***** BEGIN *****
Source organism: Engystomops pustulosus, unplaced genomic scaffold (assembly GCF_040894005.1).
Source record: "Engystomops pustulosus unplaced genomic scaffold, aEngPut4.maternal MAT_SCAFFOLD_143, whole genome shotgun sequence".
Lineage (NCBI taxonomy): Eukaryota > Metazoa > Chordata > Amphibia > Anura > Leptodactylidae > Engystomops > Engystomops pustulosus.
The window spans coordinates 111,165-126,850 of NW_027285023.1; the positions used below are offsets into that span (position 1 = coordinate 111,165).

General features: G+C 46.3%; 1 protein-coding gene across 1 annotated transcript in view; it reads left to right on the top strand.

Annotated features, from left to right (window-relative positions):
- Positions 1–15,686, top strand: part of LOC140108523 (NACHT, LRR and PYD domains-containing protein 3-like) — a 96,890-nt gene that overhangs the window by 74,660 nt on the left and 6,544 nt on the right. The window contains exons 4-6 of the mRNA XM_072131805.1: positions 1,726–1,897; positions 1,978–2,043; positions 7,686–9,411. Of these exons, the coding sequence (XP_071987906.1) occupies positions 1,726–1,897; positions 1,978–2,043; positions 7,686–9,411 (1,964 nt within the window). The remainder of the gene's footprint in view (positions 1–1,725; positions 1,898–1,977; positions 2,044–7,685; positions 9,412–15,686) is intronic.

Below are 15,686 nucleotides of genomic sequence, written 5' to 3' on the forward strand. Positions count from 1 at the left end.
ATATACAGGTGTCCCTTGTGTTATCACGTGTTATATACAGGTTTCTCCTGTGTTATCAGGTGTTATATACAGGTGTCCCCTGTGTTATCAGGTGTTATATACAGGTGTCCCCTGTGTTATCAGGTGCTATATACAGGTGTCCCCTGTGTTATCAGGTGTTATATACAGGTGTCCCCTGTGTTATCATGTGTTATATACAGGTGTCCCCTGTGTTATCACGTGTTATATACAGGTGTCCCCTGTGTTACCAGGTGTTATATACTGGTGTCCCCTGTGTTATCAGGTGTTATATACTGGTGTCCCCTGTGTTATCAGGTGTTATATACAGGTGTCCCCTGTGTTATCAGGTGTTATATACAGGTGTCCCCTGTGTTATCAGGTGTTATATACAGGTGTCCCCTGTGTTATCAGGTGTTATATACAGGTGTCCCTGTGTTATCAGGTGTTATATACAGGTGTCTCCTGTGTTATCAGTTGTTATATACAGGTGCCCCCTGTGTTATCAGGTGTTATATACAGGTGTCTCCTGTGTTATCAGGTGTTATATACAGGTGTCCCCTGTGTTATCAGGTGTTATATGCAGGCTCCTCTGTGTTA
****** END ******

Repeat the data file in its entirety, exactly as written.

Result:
Source organism: Engystomops pustulosus, unplaced genomic scaffold (assembly GCF_040894005.1).
Source record: "Engystomops pustulosus unplaced genomic scaffold, aEngPut4.maternal MAT_SCAFFOLD_143, whole genome shotgun sequence".
Lineage (NCBI taxonomy): Eukaryota > Metazoa > Chordata > Amphibia > Anura > Leptodactylidae > Engystomops > Engystomops pustulosus.
The window spans coordinates 111,165-126,850 of NW_027285023.1; the positions used below are offsets into that span (position 1 = coordinate 111,165).

General features: G+C 46.3%; 1 protein-coding gene across 1 annotated transcript in view; it reads left to right on the top strand.

Annotated features, from left to right (window-relative positions):
- Positions 1–15,686, top strand: part of LOC140108523 (NACHT, LRR and PYD domains-containing protein 3-like) — a 96,890-nt gene that overhangs the window by 74,660 nt on the left and 6,544 nt on the right. The window contains exons 4-6 of the mRNA XM_072131805.1: positions 1,726–1,897; positions 1,978–2,043; positions 7,686–9,411. Of these exons, the coding sequence (XP_071987906.1) occupies positions 1,726–1,897; positions 1,978–2,043; positions 7,686–9,411 (1,964 nt within the window). The remainder of the gene's footprint in view (positions 1–1,725; positions 1,898–1,977; positions 2,044–7,685; positions 9,412–15,686) is intronic.

Below are 15,686 nucleotides of genomic sequence, written 5' to 3' on the forward strand. Positions count from 1 at the left end.
ATATACAGGTGTCCCTTGTGTTATCACGTGTTATATACAGGTTTCTCCTGTGTTATCAGGTGTTATATACAGGTGTCCCCTGTGTTATCAGGTGTTATATACAGGTGTCCCCTGTGTTATCAGGTGCTATATACAGGTGTCCCCTGTGTTATCAGGTGTTATATACAGGTGTCCCCTGTGTTATCATGTGTTATATACAGGTGTCCCCTGTGTTATCACGTGTTATATACAGGTGTCCCCTGTGTTACCAGGTGTTATATACTGGTGTCCCCTGTGTTATCAGGTGTTATATACTGGTGTCCCCTGTGTTATCAGGTGTTATATACAGGTGTCCCCTGTGTTATCAGGTGTTATATACAGGTGTCCCCTGTGTTATCAGGTGTTATATACAGGTGTCCCCTGTGTTATCAGGTGTTATATACAGGTGTCCCTGTGTTATCAGGTGTTATATACAGGTGTCTCCTGTGTTATCAGTTGTTATATACAGGTGCCCCCTGTGTTATCAGGTGTTATATACAGGTGTCTCCTGTGTTATCAGGTGTTATATACAGGTGTCCCCTGTGTTATCAGGTGTTATATGCAGGCTCCTCTGTGTTA